In part two, “Cross-Textual Transpositions,” each essay explores the exchanges among writers and artists, and new expressions that result from these transpositions. Michael Tilby takes us on an enjoyable romp through Balzac’s mid-1830s Paris in his “Parisian Decors: Balzac, the City, and the Armchair Traveler.” Tilby argues that for Balzac the city becomes an imaginary “textual entity” at the same time that the author inscribes the reader of that fiction into his text. Moreover, Balzac’s reading of the city reveals the complexities of the act of reading and the inadequacies of any interpretative undertaking. In this section, each essay develops ways in which the interart aesthetic dominates nineteenth-century Paris. Barbara Wright’s “The Landscapes of Eugène Fromentin and Gustave Moreau” considers the artists’ shared friendship and aesthetics, and the ways in which they powerfully combine image with word. Wendelin Guentner explores Marie-Émilie Chartroule “Marc” de Montifaud’s contextualization and transposition of art criticism and art. Robert Lethbridge’s essay is a tour de force. After a brief but encompassing review of recent contemporary critics such as David Scott, Alexandra Wettlaufer, Peter Brooks, and Michael Fried, in relation to the transpositional interactions between nineteenth-century artists and writers, Lethbridge deftly argues that “Zola’s writing might be a ‘narrative response’ to Manet’s preoccupations” (such as mirrors and mirroring, and narrative within the paintings). The translation from painting to narrative (or the reverse) also bespeaks of the discursive capacities of both painting and Zola’s own writing. In addition, Lethbridge’s response to the oft questioned “chicken or the egg” dynamic between Manet’s Nana and that of Zola, the role of the latter’s critical writings as well as other nineteenth-century reworkings involving various media brings his essay to a compelling conclusion. In short, Zola’s transpositions “testify” to a “critical, imaginative, and creative reworking in which the original citation is merely a starting point” (144), which allows the viewer/reader “to see the original differently” (144). The following essay by Sonya Stephens queries interart, especially the role of sculpture, photography, illustrations, and poetry in Auguste Rodin’s “transpositional strategy” or “visual poetics” (156).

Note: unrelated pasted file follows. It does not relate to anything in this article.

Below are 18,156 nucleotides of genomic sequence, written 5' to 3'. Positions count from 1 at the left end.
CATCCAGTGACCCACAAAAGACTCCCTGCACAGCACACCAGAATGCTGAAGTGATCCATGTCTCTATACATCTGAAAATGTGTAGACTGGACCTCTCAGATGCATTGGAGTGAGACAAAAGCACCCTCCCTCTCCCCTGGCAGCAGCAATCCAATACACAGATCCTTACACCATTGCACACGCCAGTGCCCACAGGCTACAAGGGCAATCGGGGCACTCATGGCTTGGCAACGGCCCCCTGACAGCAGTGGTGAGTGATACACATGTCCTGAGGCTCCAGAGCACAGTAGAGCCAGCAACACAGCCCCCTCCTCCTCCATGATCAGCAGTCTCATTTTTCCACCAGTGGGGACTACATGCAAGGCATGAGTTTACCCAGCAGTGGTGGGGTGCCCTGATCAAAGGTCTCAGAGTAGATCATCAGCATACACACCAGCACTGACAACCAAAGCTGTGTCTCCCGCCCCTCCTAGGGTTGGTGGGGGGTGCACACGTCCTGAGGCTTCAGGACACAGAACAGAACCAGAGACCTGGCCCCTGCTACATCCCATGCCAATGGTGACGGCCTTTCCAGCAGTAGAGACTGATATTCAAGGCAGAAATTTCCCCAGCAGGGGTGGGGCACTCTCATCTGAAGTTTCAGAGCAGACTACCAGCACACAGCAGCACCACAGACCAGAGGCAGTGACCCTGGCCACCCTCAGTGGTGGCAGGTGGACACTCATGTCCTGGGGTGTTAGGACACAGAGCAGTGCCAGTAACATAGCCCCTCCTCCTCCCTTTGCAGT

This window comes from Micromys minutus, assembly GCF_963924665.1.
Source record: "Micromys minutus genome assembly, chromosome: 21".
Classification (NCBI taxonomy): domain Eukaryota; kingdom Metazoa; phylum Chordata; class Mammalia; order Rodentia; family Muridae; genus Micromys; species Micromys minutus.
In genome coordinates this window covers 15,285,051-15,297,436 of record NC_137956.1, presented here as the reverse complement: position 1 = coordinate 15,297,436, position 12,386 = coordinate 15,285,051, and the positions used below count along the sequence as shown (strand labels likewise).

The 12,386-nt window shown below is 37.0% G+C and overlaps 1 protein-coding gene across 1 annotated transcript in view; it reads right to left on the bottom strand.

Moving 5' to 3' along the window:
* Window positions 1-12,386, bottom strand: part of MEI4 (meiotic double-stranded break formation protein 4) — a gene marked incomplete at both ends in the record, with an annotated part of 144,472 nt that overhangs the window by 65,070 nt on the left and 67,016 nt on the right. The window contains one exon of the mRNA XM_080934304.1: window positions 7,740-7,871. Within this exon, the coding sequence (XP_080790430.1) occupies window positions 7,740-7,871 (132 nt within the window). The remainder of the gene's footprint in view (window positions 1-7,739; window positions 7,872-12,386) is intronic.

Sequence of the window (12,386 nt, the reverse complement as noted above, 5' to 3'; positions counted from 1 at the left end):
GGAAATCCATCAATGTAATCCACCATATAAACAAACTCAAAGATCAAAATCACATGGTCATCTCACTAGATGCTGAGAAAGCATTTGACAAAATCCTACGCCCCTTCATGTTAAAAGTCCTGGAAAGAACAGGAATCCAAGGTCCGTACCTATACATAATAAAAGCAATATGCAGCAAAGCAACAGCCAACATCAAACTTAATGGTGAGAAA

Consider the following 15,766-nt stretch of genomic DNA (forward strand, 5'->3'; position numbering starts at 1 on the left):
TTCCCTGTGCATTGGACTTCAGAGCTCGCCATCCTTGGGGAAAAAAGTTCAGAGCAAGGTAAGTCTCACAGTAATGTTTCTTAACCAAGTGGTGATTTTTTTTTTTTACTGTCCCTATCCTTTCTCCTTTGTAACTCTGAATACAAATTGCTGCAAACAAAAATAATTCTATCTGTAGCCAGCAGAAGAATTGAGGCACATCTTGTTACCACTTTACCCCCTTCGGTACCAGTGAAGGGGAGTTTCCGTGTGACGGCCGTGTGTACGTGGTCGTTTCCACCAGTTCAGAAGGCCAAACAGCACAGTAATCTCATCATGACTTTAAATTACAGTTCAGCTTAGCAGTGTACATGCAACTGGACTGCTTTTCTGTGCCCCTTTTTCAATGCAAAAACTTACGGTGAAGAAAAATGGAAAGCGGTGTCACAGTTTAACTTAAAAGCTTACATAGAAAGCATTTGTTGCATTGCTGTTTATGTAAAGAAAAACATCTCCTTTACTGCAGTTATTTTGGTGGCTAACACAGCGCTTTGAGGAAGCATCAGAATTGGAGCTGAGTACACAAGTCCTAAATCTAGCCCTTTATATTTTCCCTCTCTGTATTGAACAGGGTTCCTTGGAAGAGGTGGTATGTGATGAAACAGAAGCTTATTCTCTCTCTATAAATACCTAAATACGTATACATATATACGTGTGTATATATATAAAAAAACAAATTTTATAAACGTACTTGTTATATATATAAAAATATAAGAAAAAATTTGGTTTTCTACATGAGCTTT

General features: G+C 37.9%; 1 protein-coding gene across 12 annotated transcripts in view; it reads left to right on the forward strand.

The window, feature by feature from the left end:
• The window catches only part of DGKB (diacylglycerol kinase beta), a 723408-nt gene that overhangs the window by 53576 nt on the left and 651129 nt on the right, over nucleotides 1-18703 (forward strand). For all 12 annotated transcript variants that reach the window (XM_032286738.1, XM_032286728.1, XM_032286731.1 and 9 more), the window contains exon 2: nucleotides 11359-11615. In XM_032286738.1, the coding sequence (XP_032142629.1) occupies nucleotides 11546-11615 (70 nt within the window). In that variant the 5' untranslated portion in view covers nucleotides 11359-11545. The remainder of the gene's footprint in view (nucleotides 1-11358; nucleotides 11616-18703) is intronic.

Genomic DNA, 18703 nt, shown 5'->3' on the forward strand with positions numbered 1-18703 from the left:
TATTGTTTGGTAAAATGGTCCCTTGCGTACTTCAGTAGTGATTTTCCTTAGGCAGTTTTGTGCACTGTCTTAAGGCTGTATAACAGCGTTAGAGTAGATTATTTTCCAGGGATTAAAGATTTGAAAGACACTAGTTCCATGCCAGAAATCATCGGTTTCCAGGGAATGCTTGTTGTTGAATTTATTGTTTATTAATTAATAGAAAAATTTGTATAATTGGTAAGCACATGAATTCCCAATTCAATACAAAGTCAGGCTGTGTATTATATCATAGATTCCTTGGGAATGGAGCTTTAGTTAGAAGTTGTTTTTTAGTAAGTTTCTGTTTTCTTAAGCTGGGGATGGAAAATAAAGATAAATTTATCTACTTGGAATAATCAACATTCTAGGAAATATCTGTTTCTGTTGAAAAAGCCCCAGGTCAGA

“Translation of Self” summarizes the subject of the essays in the third section. First, Juliana Starr compares the behaviors of three provocative, sexualized women in staged adaptations of Théophile Gautier’s writing. Gautier’s empowering of these creative, daring women (including Colette) challenges contemporary conventions and posits revolutionary notions of gender identity. Second, Janet Beizer discusses the continuous interplay between fiction and auto/biography, between art and life in Colette’s La Naissance du jour. Interestingly, she begins with an anecdote indirectly related by Colette’s daughter who is absent from the text. In many ways, this essay is really about the art of reading of and by Colette as well as an eternal return to the tension between being a mother and giving birth to a text. 

The final section of the volume addresses the process and practice of translation. Mary Ann Caws relates the challenges of translating René Char’s poetry while being in contact with the author, the transpositions of voice, auto/biography and fidelity. Clive Scott also questions the process of translation, proposing it as a tabular process, and as “an ongoing meditation about writing the activity of another text” (229). Finally, Catherine Bernard analyzes modern re-appropriations of past works including still life, confirming the importance of renewed contemplation of the transposed aesthetic experience. Each of the volume’s essays reveal the complexities of translation and transposition across the arts, especially the rich interconnections in relation to creativity, interpretation across time and various media, and in so doing produce a worthy volume to add to any library.

Volume: 
47.1–2
Year: